Definition of Deming’s 14 Points:« Back to Glossary Index
Deming’s 14 Points provide a roadmap to transform American Business and increase productivity and competitive position.
Deming’s 14 Points for Management
Without W. Edwards Deming, modern quality improvement might not exist. If you have never heard of Dr. Deming or his 14 Points for Management, welcome aboard. If you have, get ready to reacquaint yourself.
Overview: What are Deming’s 14 Points?
1. Create constancy of purpose toward improvement of product and service, with the aim to become competitive and to stay in business, and to provide jobs.
2. Adopt the new philosophy. We are in a new economic age. Western management must awaken to the challenge, must learn their responsibilities, and take on leadership for change.
3. Cease dependence on inspection to achieve quality. Eliminate the need for inspection on a mass basis by building quality into the product in the first place.
4. End the practice of awarding business on the basis of price tag. Instead, minimize total cost. Move toward a single supplier for any one item, on a long-term relationship of loyalty and trust.
5. Improve constantly and forever the system of production and service, to improve quality and productivity, and thus constantly decrease costs.
6. Institute training on the job.
7. Institute leadership. The aim of supervision should be to help people and machines and gadgets to do a better job. Supervision of management is in need of overhaul, as well as supervision of production workers.
8. Drive out fear, so that everyone may work effectively for the company.
9. Break down barriers between departments. People in research, design, sales, and production must work as a team, to foresee problems of production and in use that may be encountered with the product or service.
10. Eliminate slogans, exhortations, and targets for the work force asking for zero defects and new levels of productivity. Such exhortations only create adversarial relationships, as the bulk of the causes of low quality and low productivity belong to the system and thus lie beyond the power of the work force.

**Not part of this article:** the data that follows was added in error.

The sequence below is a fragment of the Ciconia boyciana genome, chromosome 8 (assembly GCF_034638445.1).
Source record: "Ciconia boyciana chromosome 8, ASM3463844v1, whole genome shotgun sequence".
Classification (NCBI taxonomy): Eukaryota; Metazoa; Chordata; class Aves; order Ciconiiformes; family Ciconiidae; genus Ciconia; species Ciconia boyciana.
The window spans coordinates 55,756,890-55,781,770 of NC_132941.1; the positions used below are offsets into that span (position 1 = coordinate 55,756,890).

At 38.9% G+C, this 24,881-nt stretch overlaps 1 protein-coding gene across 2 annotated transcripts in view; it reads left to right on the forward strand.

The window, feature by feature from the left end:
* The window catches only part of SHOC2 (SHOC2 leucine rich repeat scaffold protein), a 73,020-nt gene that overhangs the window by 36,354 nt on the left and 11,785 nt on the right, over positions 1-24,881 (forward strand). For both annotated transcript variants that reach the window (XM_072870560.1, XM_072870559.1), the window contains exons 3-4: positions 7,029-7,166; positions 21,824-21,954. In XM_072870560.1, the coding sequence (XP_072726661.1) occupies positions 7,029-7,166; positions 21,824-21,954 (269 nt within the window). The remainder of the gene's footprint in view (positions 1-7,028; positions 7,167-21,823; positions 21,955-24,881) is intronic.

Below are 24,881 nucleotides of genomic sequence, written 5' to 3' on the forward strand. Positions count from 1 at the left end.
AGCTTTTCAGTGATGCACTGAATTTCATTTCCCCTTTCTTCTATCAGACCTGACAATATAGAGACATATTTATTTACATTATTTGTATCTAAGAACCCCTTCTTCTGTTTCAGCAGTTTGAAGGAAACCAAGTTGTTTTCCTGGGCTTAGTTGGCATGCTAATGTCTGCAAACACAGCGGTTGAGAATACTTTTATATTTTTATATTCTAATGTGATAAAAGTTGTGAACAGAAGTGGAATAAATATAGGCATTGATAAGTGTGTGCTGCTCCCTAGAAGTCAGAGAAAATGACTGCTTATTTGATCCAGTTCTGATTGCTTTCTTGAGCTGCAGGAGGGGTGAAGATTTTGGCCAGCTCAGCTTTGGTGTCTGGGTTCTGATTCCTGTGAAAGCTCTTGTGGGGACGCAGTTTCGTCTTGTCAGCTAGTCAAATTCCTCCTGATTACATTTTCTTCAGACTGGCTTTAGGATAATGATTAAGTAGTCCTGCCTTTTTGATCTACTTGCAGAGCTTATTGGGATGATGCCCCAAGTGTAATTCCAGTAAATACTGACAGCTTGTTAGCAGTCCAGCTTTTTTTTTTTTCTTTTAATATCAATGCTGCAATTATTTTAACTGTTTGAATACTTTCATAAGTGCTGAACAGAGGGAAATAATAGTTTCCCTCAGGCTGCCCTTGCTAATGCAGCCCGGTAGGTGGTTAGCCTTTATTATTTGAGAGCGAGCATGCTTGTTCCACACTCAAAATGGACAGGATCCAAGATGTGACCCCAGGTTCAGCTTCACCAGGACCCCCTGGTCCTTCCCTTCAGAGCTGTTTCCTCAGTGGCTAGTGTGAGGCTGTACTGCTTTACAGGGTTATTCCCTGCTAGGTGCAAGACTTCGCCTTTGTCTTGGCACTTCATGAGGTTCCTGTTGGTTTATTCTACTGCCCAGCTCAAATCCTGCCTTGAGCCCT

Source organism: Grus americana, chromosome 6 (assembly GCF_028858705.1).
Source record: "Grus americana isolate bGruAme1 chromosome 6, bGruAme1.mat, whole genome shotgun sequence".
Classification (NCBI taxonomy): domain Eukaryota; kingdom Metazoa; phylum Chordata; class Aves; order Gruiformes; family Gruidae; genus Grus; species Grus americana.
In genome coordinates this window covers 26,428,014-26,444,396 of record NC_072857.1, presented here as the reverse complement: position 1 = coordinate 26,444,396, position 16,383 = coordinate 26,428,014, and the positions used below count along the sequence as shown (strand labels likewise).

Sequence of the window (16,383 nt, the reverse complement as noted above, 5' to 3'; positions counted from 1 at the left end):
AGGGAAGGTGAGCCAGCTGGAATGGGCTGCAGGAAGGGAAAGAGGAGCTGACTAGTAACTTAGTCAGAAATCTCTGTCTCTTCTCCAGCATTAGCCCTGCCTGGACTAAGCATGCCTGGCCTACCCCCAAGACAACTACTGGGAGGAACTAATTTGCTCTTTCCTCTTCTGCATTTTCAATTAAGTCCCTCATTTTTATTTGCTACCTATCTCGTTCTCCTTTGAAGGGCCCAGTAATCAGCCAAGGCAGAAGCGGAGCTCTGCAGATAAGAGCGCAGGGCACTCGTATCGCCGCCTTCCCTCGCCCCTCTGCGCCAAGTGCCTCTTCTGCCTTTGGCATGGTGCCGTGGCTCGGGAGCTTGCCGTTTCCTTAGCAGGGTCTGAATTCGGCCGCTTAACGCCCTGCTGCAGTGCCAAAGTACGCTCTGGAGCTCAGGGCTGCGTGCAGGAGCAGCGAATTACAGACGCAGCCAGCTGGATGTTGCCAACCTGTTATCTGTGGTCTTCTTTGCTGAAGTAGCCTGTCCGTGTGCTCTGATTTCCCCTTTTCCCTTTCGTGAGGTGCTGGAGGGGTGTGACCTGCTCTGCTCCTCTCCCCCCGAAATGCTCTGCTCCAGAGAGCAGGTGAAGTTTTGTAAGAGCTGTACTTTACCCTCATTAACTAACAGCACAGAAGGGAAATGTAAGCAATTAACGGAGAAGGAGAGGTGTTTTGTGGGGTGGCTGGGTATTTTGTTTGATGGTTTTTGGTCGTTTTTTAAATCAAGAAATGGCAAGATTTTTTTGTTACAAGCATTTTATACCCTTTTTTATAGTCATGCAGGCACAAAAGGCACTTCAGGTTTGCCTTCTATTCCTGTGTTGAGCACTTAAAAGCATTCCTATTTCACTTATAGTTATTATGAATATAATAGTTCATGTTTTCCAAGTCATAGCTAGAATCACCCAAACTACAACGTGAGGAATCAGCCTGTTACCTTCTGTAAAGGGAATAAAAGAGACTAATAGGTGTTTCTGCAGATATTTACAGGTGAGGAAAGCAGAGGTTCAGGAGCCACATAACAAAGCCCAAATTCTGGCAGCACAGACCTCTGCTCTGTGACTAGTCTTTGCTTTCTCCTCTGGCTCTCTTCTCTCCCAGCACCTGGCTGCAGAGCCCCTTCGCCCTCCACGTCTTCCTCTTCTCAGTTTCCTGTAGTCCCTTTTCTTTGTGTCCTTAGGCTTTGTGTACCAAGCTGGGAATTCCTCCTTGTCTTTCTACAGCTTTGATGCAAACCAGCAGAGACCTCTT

11a. Eliminate work standards (quotas) on the factory floor. Substitute leadership.
11b. Eliminate management by objective. Eliminate management by numbers, numerical goals. Substitute leadership.
12a. Remove barriers that rob the hourly worker of his right to pride of workmanship. The responsibility of supervisors must be changed from sheer numbers to quality.
12b. Remove barriers that rob people in management and in engineering of their right to pride of workmanship. This means, inter alia, abolishment of the annual or merit rating and of management by objective.
13. Institute a vigorous program of education and self-improvement.
14. Put everybody in the company to work to accomplish the transformation. The transformation is everybody’s job.
— Deming, W. Edwards. Out of The Crisis (MIT Press) (pp. 23-24), 1982
3 benefits of Deming’s 14 Points
Let’s take a deeper look at a few of Deming’s (WED) 14 points.
Point 1. Create constancy of purpose
“Doing your best is not good enough. You have to know what to do. Then do your best.” — WED
The essence of constancy of purpose is a laser focus on the customer and their requirements. It is important that leaders and management set a long-term strategy. Their strategy execution must guarantee that the rest of the company understands what to do to make it happen.
Point 3. Cease dependence on inspection to achieve quality.
“Inspection is too late. The quality, good or bad, is already in the product.” — WED
Inspections are costly (inspection systems, rework, or scrap costs) and often ineffective. You cannot inspect quality into a process.
The alternative to inspection is process monitoring and improvement. Instead of inspecting the process outcome, you should focus on monitoring the critical process measures that lead to a quality outcome.
If you use statistical process control to provide feedback on critical process components (equipment, materials, methods) you will know when the process is (or isn’t) working the way it should to produce a good quality outcome.
Points 11a/b. Eliminate work standards (quotas) and Eliminate Management by Objective (MBO)
“Management by numerical goal is an attempt to manage without knowledge of what to do.” — WED
Arbitrary goals without consideration of what the process can produce is a recipe for worker frustration and fear.
Have you ever gotten a numerical goal and had the manager say “Just do it”? Chances are your manager will get exactly what they asked for — but not in a good way! Workers might end up cutting corners on quality or gaming the metrics to give the manager what they want.